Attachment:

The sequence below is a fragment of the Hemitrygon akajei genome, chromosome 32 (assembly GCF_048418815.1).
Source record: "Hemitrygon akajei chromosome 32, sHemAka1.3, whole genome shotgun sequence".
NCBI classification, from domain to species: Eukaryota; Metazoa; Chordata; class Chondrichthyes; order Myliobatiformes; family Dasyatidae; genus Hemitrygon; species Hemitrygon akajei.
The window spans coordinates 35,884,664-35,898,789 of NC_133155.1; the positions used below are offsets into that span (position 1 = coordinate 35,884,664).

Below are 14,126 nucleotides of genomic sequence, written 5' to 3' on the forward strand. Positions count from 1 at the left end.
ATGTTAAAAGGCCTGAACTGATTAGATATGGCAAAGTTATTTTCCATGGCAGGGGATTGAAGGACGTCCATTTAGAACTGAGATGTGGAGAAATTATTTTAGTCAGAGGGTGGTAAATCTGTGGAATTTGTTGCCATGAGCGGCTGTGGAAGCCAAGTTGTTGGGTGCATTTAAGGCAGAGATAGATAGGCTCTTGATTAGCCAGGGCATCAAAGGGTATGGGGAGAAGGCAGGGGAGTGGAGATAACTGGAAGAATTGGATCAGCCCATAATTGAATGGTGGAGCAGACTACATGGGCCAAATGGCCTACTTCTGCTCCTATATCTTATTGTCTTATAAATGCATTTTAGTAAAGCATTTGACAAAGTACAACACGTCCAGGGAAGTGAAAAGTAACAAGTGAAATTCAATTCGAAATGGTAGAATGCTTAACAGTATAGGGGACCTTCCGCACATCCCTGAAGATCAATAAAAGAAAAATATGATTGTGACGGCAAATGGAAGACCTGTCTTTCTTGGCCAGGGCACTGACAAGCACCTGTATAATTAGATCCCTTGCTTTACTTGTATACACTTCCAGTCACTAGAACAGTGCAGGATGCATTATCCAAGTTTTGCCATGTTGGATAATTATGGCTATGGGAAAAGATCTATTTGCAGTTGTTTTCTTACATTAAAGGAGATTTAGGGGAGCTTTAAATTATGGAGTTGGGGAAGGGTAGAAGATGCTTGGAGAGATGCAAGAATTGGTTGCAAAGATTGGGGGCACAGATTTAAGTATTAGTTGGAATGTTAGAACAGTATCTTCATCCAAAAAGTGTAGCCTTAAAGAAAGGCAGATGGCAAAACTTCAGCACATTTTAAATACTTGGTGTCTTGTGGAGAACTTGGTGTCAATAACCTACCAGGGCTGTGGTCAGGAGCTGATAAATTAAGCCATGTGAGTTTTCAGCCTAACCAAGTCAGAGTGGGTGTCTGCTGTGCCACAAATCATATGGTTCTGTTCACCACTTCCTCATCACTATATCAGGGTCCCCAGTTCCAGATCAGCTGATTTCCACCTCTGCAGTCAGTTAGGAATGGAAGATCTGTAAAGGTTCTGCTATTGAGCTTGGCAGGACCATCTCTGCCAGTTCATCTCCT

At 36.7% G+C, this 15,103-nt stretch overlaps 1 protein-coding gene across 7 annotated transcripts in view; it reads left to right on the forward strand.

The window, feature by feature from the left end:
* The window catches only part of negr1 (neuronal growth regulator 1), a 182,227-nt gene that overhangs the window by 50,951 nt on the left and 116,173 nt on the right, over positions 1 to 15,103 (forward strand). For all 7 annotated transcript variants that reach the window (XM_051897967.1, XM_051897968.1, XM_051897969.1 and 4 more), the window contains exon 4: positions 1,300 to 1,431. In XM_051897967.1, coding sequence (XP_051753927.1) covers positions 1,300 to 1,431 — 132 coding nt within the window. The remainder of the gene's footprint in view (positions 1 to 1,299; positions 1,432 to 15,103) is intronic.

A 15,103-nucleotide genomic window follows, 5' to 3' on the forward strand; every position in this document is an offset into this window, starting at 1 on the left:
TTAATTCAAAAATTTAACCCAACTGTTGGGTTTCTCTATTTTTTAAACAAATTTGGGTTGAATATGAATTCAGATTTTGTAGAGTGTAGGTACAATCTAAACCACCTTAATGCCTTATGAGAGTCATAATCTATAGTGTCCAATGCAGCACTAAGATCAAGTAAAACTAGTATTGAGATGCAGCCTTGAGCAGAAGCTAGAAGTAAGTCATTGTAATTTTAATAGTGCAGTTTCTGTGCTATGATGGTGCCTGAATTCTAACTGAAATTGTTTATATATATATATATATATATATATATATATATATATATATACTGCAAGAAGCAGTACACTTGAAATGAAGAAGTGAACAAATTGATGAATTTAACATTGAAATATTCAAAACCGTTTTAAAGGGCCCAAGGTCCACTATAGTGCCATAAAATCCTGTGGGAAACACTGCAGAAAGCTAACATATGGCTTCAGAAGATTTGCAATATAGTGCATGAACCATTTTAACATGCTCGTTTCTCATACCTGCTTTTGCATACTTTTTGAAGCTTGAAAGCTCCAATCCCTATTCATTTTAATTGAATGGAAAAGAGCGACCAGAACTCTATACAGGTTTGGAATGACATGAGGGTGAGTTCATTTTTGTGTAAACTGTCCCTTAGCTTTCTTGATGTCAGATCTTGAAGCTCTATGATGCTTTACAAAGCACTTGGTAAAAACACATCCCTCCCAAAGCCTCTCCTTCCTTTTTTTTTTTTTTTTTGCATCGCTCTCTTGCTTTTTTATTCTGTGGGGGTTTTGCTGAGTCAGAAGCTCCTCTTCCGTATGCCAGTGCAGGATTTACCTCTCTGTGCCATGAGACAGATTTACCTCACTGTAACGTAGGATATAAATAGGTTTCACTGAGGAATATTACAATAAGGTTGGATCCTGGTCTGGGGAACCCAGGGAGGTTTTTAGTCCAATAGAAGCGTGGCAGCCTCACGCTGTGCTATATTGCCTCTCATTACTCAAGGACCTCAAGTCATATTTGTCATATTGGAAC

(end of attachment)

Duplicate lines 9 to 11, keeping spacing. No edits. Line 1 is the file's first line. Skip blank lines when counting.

* The window catches only part of negr1 (neuronal growth regulator 1), a 182,227-nt gene that overhangs the window by 50,951 nt on the left and 116,173 nt on the right, over positions 1 to 15,103 (forward strand). For all 7 annotated transcript variants that reach the window (XM_051897967.1, XM_051897968.1, XM_051897969.1 and 4 more), the window contains exon 4: positions 1,300 to 1,431. In XM_051897967.1, coding sequence (XP_051753927.1) covers positions 1,300 to 1,431 — 132 coding nt within the window. The remainder of the gene's footprint in view (positions 1 to 1,299; positions 1,432 to 15,103) is intronic.

A 15,103-nucleotide genomic window follows, 5' to 3' on the forward strand; every position in this document is an offset into this window, starting at 1 on the left:
TTAATTCAAAAATTTAACCCAACTGTTGGGTTTCTCTATTTTTTAAACAAATTTGGGTTGAATATGAATTCAGATTTTGTAGAGTGTAGGTACAATCTAAACCACCTTAATGCCTTATGAGAGTCATAATCTATAGTGTCCAATGCAGCACTAAGATCAAGTAAAACTAGTATTGAGATGCAGCCTTGAGCAGAAGCTAGAAGTAAGTCATTGTAATTTTAATAGTGCAGTTTCTGTGCTATGATGGTGCCTGAATTCTAACTGAAATTGTTTATATATATATATATATATATATATATATATATATATATATACTGCAAGAAGCAGTACACTTGAAATGAAGAAGTGAACAAATTGATGAATTTAACATTGAAATATTCAAAACCGTTTTAAAGGGCCCAAGGTCCACTATAGTGCCATAAAATCCTGTGGGAAACACTGCAGAAAGCTAACATATGGCTTCAGAAGATTTGCAATATAGTGCATGAACCATTTTAACATGCTCGTTTCTCATACCTGCTTTTGCATACTTTTTGAAGCTTGAAAGCTCCAATCCCTATTCATTTTAATTGAATGGAAAAGAGCGACCAGAACTCTATACAGGTTTGGAATGACATGAGGGTGAGTTCATTTTTGTGTAAACTGTCCCTTAGCTTTCTTGATGTCAGATCTTGAAGCTCTATGATGCTTTACAAAGCACTTGGTAAAAACACATCCCTCCCAAAGCCTCTCCTTCCTTTTTTTTTTTTTTTTTGCATCGCTCTCTTGCTTTTTTATTCTGTGGGGGTTTTGCTGAGTCAGAAGCTCCTCTTCCGTATGCCAGTGCAGGATTTACCTCTCTGTGCCATGAGACAGATTTACCTCACTGTAACGTAGGATATAAATAGGTTTCACTGAGGAATATTACAATAAGGTTGGATCCTGGTCTGGGGAACCCAGGGAGGTTTTTAGTCCAATAGAAGCGTGGCAGCCTCACGCTGTGCTATATTGCCTCTCATTACTCAAGGACCTCAAGTCATATTTGTCATATTGGAAC